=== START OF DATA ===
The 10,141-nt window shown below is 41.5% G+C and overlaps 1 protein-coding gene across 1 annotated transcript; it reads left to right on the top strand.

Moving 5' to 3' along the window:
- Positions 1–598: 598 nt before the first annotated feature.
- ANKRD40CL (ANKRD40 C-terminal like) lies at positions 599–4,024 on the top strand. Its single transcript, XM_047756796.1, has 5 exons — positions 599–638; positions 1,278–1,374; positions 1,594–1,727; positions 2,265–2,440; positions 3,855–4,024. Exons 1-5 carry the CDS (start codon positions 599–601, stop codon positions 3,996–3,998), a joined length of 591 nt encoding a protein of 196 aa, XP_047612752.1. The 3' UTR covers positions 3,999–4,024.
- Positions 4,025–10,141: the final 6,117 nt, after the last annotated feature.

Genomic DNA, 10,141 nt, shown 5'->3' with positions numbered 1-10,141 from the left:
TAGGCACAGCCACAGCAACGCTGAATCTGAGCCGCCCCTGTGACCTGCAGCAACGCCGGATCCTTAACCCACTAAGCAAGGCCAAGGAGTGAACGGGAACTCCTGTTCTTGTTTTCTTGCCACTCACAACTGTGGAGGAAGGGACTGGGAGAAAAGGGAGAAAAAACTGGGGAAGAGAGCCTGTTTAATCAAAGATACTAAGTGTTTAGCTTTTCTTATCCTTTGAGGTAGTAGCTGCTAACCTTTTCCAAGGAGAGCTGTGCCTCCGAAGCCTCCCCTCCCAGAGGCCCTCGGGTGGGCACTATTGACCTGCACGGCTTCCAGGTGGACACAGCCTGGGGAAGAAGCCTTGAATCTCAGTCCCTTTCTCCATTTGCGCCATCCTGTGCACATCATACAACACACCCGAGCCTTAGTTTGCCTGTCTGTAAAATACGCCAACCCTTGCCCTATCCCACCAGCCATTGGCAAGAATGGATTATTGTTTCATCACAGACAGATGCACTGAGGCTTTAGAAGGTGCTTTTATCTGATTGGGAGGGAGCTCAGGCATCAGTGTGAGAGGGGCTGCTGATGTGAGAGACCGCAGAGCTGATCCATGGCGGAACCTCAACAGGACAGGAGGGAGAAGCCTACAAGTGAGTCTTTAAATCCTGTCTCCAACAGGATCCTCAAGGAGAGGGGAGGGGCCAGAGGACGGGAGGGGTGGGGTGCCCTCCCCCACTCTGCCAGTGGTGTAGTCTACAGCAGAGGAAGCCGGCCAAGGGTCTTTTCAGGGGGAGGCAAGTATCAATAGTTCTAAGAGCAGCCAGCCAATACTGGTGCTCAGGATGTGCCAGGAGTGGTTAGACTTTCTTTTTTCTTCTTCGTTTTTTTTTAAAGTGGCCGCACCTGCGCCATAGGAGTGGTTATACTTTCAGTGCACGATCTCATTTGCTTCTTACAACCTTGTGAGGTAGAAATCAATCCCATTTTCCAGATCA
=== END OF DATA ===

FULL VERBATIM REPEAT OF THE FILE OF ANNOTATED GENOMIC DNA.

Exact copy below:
The 10,141-nt window shown below is 41.5% G+C and overlaps 1 protein-coding gene across 1 annotated transcript; it reads left to right on the top strand.

Moving 5' to 3' along the window:
- Positions 1–598: 598 nt before the first annotated feature.
- ANKRD40CL (ANKRD40 C-terminal like) lies at positions 599–4,024 on the top strand. Its single transcript, XM_047756796.1, has 5 exons — positions 599–638; positions 1,278–1,374; positions 1,594–1,727; positions 2,265–2,440; positions 3,855–4,024. Exons 1-5 carry the CDS (start codon positions 599–601, stop codon positions 3,996–3,998), a joined length of 591 nt encoding a protein of 196 aa, XP_047612752.1. The 3' UTR covers positions 3,999–4,024.
- Positions 4,025–10,141: the final 6,117 nt, after the last annotated feature.

Genomic DNA, 10,141 nt, shown 5'->3' with positions numbered 1-10,141 from the left:
TAGGCACAGCCACAGCAACGCTGAATCTGAGCCGCCCCTGTGACCTGCAGCAACGCCGGATCCTTAACCCACTAAGCAAGGCCAAGGAGTGAACGGGAACTCCTGTTCTTGTTTTCTTGCCACTCACAACTGTGGAGGAAGGGACTGGGAGAAAAGGGAGAAAAAACTGGGGAAGAGAGCCTGTTTAATCAAAGATACTAAGTGTTTAGCTTTTCTTATCCTTTGAGGTAGTAGCTGCTAACCTTTTCCAAGGAGAGCTGTGCCTCCGAAGCCTCCCCTCCCAGAGGCCCTCGGGTGGGCACTATTGACCTGCACGGCTTCCAGGTGGACACAGCCTGGGGAAGAAGCCTTGAATCTCAGTCCCTTTCTCCATTTGCGCCATCCTGTGCACATCATACAACACACCCGAGCCTTAGTTTGCCTGTCTGTAAAATACGCCAACCCTTGCCCTATCCCACCAGCCATTGGCAAGAATGGATTATTGTTTCATCACAGACAGATGCACTGAGGCTTTAGAAGGTGCTTTTATCTGATTGGGAGGGAGCTCAGGCATCAGTGTGAGAGGGGCTGCTGATGTGAGAGACCGCAGAGCTGATCCATGGCGGAACCTCAACAGGACAGGAGGGAGAAGCCTACAAGTGAGTCTTTAAATCCTGTCTCCAACAGGATCCTCAAGGAGAGGGGAGGGGCCAGAGGACGGGAGGGGTGGGGTGCCCTCCCCCACTCTGCCAGTGGTGTAGTCTACAGCAGAGGAAGCCGGCCAAGGGTCTTTTCAGGGGGAGGCAAGTATCAATAGTTCTAAGAGCAGCCAGCCAATACTGGTGCTCAGGATGTGCCAGGAGTGGTTAGACTTTCTTTTTTCTTCTTCGTTTTTTTTTAAAGTGGCCGCACCTGCGCCATAGGAGTGGTTATACTTTCAGTGCACGATCTCATTTGCTTCTTACAACCTTGTGAGGTAGAAATCAATCCCATTTTCCAGATCA